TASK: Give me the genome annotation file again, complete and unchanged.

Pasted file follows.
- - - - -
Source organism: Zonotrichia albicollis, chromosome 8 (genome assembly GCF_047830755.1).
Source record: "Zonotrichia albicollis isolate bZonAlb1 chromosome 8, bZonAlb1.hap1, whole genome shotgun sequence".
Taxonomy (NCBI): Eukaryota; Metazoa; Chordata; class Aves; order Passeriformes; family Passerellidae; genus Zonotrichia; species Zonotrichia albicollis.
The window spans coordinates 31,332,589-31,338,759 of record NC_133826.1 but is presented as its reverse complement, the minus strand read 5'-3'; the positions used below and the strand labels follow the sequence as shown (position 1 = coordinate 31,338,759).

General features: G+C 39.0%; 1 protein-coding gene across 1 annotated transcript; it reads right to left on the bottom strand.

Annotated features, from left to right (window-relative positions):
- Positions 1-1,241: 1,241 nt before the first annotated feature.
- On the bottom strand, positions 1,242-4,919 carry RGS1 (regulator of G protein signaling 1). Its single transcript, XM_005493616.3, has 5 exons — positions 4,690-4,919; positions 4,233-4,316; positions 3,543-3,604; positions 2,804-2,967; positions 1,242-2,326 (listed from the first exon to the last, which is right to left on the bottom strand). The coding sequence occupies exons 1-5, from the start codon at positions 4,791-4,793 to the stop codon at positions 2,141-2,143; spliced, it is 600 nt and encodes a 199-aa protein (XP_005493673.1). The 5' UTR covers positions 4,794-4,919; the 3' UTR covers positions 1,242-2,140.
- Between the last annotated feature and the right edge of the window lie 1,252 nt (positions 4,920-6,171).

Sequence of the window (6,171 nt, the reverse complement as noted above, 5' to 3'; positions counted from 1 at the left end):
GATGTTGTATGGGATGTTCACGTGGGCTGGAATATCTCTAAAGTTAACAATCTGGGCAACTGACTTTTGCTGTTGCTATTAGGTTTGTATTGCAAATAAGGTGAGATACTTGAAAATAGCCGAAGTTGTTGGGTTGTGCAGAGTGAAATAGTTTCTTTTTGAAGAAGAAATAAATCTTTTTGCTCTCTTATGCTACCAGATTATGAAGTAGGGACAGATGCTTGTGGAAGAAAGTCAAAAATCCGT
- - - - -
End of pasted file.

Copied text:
Source organism: Zonotrichia albicollis, chromosome 8 (genome assembly GCF_047830755.1).
Source record: "Zonotrichia albicollis isolate bZonAlb1 chromosome 8, bZonAlb1.hap1, whole genome shotgun sequence".
Taxonomy (NCBI): Eukaryota; Metazoa; Chordata; class Aves; order Passeriformes; family Passerellidae; genus Zonotrichia; species Zonotrichia albicollis.
The window spans coordinates 31,332,589-31,338,759 of record NC_133826.1 but is presented as its reverse complement, the minus strand read 5'-3'; the positions used below and the strand labels follow the sequence as shown (position 1 = coordinate 31,338,759).

General features: G+C 39.0%; 1 protein-coding gene across 1 annotated transcript; it reads right to left on the bottom strand.

Annotated features, from left to right (window-relative positions):
- Positions 1-1,241: 1,241 nt before the first annotated feature.
- On the bottom strand, positions 1,242-4,919 carry RGS1 (regulator of G protein signaling 1). Its single transcript, XM_005493616.3, has 5 exons — positions 4,690-4,919; positions 4,233-4,316; positions 3,543-3,604; positions 2,804-2,967; positions 1,242-2,326 (listed from the first exon to the last, which is right to left on the bottom strand). The coding sequence occupies exons 1-5, from the start codon at positions 4,791-4,793 to the stop codon at positions 2,141-2,143; spliced, it is 600 nt and encodes a 199-aa protein (XP_005493673.1). The 5' UTR covers positions 4,794-4,919; the 3' UTR covers positions 1,242-2,140.
- Between the last annotated feature and the right edge of the window lie 1,252 nt (positions 4,920-6,171).

Sequence of the window (6,171 nt, the reverse complement as noted above, 5' to 3'; positions counted from 1 at the left end):
GATGTTGTATGGGATGTTCACGTGGGCTGGAATATCTCTAAAGTTAACAATCTGGGCAACTGACTTTTGCTGTTGCTATTAGGTTTGTATTGCAAATAAGGTGAGATACTTGAAAATAGCCGAAGTTGTTGGGTTGTGCAGAGTGAAATAGTTTCTTTTTGAAGAAGAAATAAATCTTTTTGCTCTCTTATGCTACCAGATTATGAAGTAGGGACAGATGCTTGTGGAAGAAAGTCAAAAATCCGT